Defaults on Insured Home Mortgages Rise 22 Percent (Update1): “U.S. homeowners defaulted last month on 22 percent more privately insured mortgages than a year earlier, an industry report today showed.

The number of insured borrowers more than 60 days late on their payments climbed to 54,699 in September from 44,791 a year earlier, according to monthly data from the Washington-based Mortgage Insurance Companies of America. The defaults represented a 4.9 percent increase from a revised August number, while 2.9 percent fewer loans returned to good standing.”

The deterioration is accelerating. Which is INCOMPATIBLE with this:

MasterCard Profit Rises 63 Percent as Purchases Rise (Update1): “MasterCard Inc., the second-biggest payment-card network, said profit climbed 63 percent, beating analysts' estimates, as customer spending increased. The shares rose as much as 8 percent in premarket trading.

Third-quarter net income rose to $314 million, or $2.31 a share, from $193 million, or $1.42, a year earlier, the Purchase, New York-based company said today in a statement. MasterCard earned $1.80 a share before gains of $70 million on the partial sale of its stake in Redecard SA in Brazil. The company said it will more than double the size of its share repurchase program.”

With prices declining and rapidly rising mortgage defaults the American Super Consumer is desperately swiping their plastic to delay the inevitable as in this story:

Stressed borrowers use plastic to delay default: “This may be Johari Reeves' last chance to catch up on her mortgage payments. The credit cards, she'll worry about later.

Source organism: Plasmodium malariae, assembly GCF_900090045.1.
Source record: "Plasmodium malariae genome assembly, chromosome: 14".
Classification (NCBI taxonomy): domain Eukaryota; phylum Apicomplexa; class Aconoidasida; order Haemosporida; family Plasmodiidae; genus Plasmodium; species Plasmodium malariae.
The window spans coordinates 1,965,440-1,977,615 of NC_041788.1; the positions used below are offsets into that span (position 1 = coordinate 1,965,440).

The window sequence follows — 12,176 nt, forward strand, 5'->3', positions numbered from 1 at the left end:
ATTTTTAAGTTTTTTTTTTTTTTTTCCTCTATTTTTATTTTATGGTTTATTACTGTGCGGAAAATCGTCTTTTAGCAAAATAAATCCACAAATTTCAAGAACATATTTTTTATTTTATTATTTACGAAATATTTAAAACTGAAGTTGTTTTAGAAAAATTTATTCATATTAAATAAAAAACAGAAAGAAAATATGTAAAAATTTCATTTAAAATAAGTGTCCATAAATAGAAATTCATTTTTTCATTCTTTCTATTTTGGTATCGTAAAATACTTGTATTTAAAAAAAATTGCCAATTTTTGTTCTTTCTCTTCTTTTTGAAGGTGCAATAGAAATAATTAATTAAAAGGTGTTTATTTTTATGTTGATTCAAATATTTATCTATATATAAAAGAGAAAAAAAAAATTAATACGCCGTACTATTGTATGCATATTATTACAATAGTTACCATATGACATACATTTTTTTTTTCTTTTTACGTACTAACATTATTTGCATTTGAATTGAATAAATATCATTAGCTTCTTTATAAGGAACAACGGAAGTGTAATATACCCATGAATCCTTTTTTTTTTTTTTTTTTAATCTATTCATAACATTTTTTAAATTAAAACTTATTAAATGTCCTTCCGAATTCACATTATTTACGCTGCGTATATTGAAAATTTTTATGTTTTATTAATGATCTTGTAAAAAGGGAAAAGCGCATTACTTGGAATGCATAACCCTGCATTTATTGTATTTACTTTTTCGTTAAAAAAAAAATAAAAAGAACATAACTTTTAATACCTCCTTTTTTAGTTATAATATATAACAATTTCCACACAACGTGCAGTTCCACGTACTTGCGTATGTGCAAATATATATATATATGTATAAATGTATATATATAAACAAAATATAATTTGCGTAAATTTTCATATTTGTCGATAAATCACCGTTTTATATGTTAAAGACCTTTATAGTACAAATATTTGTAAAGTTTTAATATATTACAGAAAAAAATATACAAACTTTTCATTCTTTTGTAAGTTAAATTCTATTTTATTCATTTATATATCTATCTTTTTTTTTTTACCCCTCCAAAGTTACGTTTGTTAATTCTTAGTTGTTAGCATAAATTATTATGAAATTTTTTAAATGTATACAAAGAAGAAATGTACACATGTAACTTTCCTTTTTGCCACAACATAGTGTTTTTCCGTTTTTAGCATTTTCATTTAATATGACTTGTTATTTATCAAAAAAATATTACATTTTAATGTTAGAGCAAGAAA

"We fell behind (with the mortgage) and twice we agreed to new repayment schedules that didn't work out," said the 31-year-old, a compliance officer at a small bank on Chicago's blue-collar South Side. "It's been a lot of stress. But this time, if all goes well, we should be able catch up."

In August 2006, Reeves and her husband bought a $214,000 home with almost no money down, leaving them with a monthly payment of $1,636 -- higher than they planned on, especially with her husband's furniture sales job largely commission-based and business not good due to the U.S. housing slowdown.

An attempt this spring at refinancing with another lender fell through, leaving them behind on payments and struggling.

But as part of her efforts to avoid defaulting on the mortgage, Reeves said she has "maxed out" all her credit cards, spending to the limit on basic needs. "Now all I'm doing is making the minimum monthly payments."

The Reeves were ‘advised’ by their ‘financial counselor’ Nancy Barba to do this. Any financial advisor that advocates using credit card debt to make your mortgage payments should be shot on the spot.

Not all of MasterCard’s results are suspect. The company is well diversified outside the US. But since the credit bubble was a global event, so will the consequences. The only differences will be the timing and the degree.

“MasterCard, which gets about half its revenue from customers outside the U.S., benefited as the dollar fell to a record low during the quarter. The shares have risen more than fivefold since Chief Executive Officer Robert Selander took the company public in May 2006, capitalizing on consumers' growing preference for credit and debit cards over cash and checks.”

All I can say is: Don’t do it Bernanke! Hold the line!